It’s no surprise that light-emitting diode (LED) lights are becoming the standard for a wide range of lighting applications all across the world. Beyond their strength and durability, the unrivaled efficiency that LEDs provide make them an ideal solution for everything from automotive headlamps to interior design.
But while building managers and contractors have come to appreciate LED lighting structures for their overall versatility, many have started to realize that their outdoor LED lighting controls aren’t lasting nearly as long as they should be. The promise of long-term value isn’t necessarily paying off because of unexpected maintenance after installation.
If you’ve been scratching your head to understand why your outdoor lighting system keeps breaking down, you may be dealing with a common but often unsuspected issue: high inrush current.
Signs of High Inrush Current
High inrush current issues can be easy to spot. If a bank of photocontrolled LEDs appears to be stuck in either an on or off state yet the bulbs are intact, there’s a good chance the lighting control has been damaged by high inrush current.
But why does this damage occur?
LED lighting systems use electronic drivers and ballasts that have different start-up characteristics than those used for powering traditional HID or Tungsten bulbs. In certain cases, these drivers can produce a massive current spike that’s more than 100 times the normal operating level.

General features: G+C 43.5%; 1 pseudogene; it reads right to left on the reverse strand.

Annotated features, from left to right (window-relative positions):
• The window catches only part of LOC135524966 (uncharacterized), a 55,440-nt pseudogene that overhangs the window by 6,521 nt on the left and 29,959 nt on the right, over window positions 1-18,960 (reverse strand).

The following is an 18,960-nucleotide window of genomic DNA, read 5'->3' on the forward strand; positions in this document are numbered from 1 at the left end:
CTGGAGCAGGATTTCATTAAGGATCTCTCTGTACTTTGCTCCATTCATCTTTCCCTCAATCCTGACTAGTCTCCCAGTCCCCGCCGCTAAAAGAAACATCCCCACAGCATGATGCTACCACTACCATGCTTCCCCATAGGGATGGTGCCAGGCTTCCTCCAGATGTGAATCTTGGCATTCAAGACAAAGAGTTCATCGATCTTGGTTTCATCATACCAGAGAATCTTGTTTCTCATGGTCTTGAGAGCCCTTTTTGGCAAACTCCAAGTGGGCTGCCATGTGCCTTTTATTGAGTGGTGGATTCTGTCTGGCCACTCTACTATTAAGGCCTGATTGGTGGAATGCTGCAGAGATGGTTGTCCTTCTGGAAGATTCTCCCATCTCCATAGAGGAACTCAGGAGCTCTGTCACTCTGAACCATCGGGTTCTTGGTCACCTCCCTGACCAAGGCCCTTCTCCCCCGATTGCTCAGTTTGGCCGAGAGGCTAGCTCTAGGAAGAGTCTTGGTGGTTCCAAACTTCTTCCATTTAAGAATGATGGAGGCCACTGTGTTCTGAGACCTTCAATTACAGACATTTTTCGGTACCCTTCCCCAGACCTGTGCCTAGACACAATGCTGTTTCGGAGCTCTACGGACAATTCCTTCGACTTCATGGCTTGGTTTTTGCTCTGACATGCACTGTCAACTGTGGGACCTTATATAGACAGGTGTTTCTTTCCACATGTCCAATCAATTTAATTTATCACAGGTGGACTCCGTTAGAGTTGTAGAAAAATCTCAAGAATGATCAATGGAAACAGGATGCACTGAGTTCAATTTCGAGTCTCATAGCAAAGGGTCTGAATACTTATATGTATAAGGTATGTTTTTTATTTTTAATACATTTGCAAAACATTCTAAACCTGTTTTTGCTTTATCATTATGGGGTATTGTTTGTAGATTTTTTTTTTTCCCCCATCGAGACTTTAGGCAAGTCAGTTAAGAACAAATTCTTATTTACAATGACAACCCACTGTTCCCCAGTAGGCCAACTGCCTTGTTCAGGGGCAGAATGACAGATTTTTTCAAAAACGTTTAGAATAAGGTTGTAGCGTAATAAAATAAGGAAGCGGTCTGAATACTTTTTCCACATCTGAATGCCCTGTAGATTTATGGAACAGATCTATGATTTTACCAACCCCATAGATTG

When LED bulbs are paired with lighting controls that haven’t been designed to handle the additional stress of an LED configuration, particularly older photocontrols, control components can break down rapidly. In worst case scenarios, a control that would typically last three to five years may only function properly for a matter of weeks or months.
An Elegant Solution to Premature Failures
Between new fixtures and additional staff resources, the expenses of maintaining structures that routinely fail due to high inrush current damage can quickly add up. Building managers who were pledged a maintenance-free installation will quickly come to realize theirs was anything but.
If you’re currently in the process of installing a new LED lighting system, be sure to check manufacturer specifications to determine if the lighting controls you plan to use are specifically designed and tested to support LED bulbs.
However, you don’t need to start from scratch to find a solution. New innovations in photocontrols and advanced engineering techniques can help mitigate the risk of premature failure.
One elegant solution implemented by manufacturers uses a predictive load transfer switch that turns lights on at the A/C voltage supply’s point of zero crossing. This effectively eliminates the threat of damage and keeps controls in good working order.
While it may be easier to defer work on your organization’s outdoor LED lighting system, proactively correcting issues related to high inrush currents before they do real harm can end up paying serious dividends. Just a few simple changes can have your exterior lights glowing and always turning on with ease.
To learn more, read our in-depth white paper that shares technical solutions to minimize high inrush current events.